Mets

Coleman: Captain Wright’s Team Meeting Breathes Life Into Mets

Anatomy Of A Turnaround — How No. 5 Got Team Back On Course
David Wright (Photo by Hunter Martin/Getty Images)

David Wright (Photo by Hunter Martin/Getty Images)

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By Ed Coleman
» More Columns

Granted, it’s not 18 out of 20. But this 8-4 stretch that the Mets just persevered their way through three time zones to achieve is significant, and it had its genesis after a bad loss at Citi Field on June 15.

And it was the captain, David Wright, who did what a leader is supposed to do — get the ship back on course as quickly as possible.

Wright does not like team meetings. He’d prefer to avoid them. Sometimes they’re necessary — and on June 15, one was.

The Mets had just dropped to 2-10 since sweeping the Yankees in interleague play, losing in lackluster fashion for the second straight day to the just-as-anemic Chicago Cubs. They were 1-6 on the homestand, hearing the boos, feeling the heat. Wright sensed despair, and knew he had to act.

So, what did he say to his teammates?

Wright made sure to emphasize the point that players had to take it pitch by pitch, step by step, inning by inning, grind it out — you couldn’t hit five-run homers and make up 15 games (the Mets were 24-39 after the June 15 loss) all in one fell swoop.

The next day, the Mets were headed to yet another stomach-turning loss, held to just three hits by Cubs pitchers through eight innings and trailing 3-0 entering the bottom of the ninth. But they stuck with it, and Marlon Byrd, who embodies the grinder attitude espoused by Wright, homered to lead off the inning and get the Mets on the board. Lucas Duda then walked, John Buck followed with a single, and after Omar Quintanilla sacrificed, Kirk Nieuwenhuis blasted a game-winning three-run homer to deliver an improbable victory.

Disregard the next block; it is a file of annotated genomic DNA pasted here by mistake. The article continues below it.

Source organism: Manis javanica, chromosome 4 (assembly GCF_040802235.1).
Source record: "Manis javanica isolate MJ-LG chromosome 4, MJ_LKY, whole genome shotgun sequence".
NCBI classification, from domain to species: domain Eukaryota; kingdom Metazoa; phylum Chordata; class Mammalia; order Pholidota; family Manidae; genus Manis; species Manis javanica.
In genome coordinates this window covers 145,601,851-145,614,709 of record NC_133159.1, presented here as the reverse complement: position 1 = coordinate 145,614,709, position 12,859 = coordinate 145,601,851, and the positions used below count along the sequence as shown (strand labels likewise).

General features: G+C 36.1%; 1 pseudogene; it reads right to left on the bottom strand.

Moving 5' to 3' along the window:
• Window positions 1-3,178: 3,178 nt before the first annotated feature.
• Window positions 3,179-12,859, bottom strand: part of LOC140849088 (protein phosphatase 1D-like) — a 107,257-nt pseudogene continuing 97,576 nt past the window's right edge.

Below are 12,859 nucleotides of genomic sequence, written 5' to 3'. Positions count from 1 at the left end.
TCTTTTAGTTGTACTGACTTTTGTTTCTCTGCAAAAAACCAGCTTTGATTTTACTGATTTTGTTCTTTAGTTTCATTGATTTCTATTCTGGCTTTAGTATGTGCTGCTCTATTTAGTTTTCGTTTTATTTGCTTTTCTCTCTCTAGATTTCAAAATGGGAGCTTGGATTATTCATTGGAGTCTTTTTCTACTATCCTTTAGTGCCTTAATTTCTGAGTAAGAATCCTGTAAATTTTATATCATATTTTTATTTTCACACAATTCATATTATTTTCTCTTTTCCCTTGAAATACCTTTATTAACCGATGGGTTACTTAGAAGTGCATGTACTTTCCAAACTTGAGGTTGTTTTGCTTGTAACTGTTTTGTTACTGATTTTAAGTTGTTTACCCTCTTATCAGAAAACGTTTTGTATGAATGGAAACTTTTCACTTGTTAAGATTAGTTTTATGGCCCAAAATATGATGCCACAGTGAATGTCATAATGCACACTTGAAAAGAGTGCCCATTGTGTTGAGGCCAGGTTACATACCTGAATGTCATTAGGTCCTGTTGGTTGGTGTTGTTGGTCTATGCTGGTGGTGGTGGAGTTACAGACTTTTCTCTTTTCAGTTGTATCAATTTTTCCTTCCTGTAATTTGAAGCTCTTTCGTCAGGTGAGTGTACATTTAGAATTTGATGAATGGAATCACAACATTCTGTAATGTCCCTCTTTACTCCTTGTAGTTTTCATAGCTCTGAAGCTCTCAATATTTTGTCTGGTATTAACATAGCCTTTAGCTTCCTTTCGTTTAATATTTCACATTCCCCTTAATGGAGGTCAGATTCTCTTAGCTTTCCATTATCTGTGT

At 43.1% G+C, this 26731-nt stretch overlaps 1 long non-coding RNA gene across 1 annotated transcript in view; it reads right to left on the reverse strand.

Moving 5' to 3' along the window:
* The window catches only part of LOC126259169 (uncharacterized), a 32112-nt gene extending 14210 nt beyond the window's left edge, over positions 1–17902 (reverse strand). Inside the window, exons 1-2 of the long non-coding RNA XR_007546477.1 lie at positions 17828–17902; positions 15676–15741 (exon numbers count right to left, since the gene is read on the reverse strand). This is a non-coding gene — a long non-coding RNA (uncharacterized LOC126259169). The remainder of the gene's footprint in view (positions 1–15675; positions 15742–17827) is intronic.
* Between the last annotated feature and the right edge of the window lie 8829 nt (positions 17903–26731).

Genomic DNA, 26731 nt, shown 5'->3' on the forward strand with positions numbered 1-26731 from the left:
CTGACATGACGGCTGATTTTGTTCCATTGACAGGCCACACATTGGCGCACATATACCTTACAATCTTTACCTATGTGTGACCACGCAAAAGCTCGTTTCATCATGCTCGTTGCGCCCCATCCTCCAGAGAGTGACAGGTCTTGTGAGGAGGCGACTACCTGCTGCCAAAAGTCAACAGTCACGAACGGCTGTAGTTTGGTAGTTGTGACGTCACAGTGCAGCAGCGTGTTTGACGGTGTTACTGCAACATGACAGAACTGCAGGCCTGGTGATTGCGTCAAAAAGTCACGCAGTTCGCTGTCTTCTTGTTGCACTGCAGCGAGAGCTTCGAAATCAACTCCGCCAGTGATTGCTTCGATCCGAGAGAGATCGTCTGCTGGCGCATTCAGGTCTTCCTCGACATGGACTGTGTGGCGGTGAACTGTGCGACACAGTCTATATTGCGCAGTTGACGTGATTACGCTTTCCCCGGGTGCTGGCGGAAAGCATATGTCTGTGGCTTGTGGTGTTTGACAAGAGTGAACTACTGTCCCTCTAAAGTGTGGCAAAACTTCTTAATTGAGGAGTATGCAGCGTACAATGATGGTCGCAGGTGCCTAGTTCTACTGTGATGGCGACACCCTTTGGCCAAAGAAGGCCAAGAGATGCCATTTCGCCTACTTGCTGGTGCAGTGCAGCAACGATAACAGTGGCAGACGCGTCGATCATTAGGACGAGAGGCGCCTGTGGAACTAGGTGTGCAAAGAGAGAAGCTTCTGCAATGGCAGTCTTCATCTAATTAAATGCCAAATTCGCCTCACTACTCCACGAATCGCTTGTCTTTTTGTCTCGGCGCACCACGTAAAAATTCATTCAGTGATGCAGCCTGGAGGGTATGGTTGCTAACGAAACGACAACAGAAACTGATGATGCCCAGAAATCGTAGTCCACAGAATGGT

Lo and behold, almost exactly what Wright had preached to his teammates had come to fruition the very next day.

The captain deflected credit as usual, saying he just wanted to keep negativity to a minimum and prevent guys from getting down on themselves.

And it’s had some staying power as well. The next night they suffered a crushing loss in Atlanta when Freddie Freeman homered off Dillon Gee in the ninth for a Braves walk-off win. But they bounced back behind the kids — Harvey and Wheeler — to sweep a doubleheader the following day and go on to take three of five from Atlanta, then two of three in Philly, a split with the White Sox in Chicago and a makeup win over the Rockies in Colorado, the latter accomplished with Wright enjoying a day off at Coors Field.

Manager Terry Collins was quite proud of this turnaround stretch.

They’ll take the results. And justifiably so.

C U soon
Eddie C.

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